A Viroqua couple will appear on the June 19 episode of “Homestead Rescue,” a Discovery Channel series in which people learn to live off the grid.
Lou Shields, a musician and art professor at a Chicago-area college, saved money by living in a van so he could purchase a cabin in the bluffs outside Viroqua, near a waterfall leading to the Kickapoo River.
It was his then-girlfriend and now-wife, Stacey Roou, who first proposed that the couple live there permanently. Roou, a marketing professional who has lived all over Wisconsin, including in La Crosse, posts about their lives and adventures on Instagram.
“You appreciate what you have a lot more when you can’t just turn the light switch on,” said Shields, who often would escape Chicago to the Montana wilderness in his free time. “I wanted to find a place that is as far out as I can get, try to live off the grid, be a little more self-sufficient and just get closer to the land and earth.”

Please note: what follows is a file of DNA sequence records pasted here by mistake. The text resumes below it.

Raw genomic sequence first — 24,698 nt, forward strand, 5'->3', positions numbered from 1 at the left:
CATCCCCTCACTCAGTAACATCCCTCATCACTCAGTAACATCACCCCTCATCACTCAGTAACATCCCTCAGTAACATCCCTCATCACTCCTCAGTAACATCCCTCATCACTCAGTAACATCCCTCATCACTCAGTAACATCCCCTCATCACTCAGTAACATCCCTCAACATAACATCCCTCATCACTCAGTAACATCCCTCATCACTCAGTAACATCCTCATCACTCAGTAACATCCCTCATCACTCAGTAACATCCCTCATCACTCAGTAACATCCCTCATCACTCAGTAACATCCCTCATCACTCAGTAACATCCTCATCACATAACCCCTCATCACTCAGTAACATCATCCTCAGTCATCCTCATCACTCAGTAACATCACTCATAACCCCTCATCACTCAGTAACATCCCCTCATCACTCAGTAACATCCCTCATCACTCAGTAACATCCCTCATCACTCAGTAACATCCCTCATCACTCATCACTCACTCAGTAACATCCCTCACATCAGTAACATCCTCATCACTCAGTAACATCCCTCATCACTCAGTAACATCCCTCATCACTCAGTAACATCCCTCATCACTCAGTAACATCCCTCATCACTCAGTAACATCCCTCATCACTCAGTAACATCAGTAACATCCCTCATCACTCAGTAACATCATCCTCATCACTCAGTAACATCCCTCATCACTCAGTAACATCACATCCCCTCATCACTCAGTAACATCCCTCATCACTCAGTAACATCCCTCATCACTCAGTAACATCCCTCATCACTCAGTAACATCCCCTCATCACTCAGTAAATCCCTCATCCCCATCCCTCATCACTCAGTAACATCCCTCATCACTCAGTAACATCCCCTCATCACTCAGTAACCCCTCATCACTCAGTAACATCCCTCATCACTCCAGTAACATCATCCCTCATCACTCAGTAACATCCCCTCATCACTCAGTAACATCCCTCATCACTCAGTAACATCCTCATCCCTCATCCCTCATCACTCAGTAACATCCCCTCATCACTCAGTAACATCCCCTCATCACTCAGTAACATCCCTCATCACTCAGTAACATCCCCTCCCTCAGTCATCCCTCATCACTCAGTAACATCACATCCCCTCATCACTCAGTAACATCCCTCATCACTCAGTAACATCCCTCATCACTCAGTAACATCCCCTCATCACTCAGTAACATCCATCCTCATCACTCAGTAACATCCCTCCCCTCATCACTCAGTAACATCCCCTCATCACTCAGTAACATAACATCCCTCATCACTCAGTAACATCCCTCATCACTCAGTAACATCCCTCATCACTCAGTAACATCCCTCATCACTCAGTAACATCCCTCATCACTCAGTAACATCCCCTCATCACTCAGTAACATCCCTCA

Though Shields and Roou have always gravitated toward the outdoors, they were entirely new to homesteading and off-grid living. Starting out, the couple battled heavy rains and subsequent erosion around their cabin.
“It’s a new challenge every day,” Shields said. “You never stop learning.”
According to the Discovery Channel, people hoping to live off the grid fail for a host of reasons: They might struggle to get the hang of farming or lose valuable livestock to predators, or they might be pushed to the brink by a rough winter, rainy season or natural disaster.
On “Homestead Rescue,” expert craftsman and survivalist Marty Raney and his family attempt to save the day, teaching rookie homesteaders how to survive in the wilderness and live off the land.
Launched in 2016, the show has visited the deep woods of Alaska, the deserts of Colorado and now the Driftless Region of Wisconsin. The episode featuring Shields and Roou will air at 9 p.m. Wednesday.
If their own experience was any indication, Roou said, viewers can expect an emotional roller-coaster.
“There’s a lot of emotions when you have people on your property with heavy machinery and everything is ripped up,” she said. “Emotions as in sadness, anger — what’s going on? But you also have a lot of thankfulness and appreciation. Everything they did, we would have never been able to do.”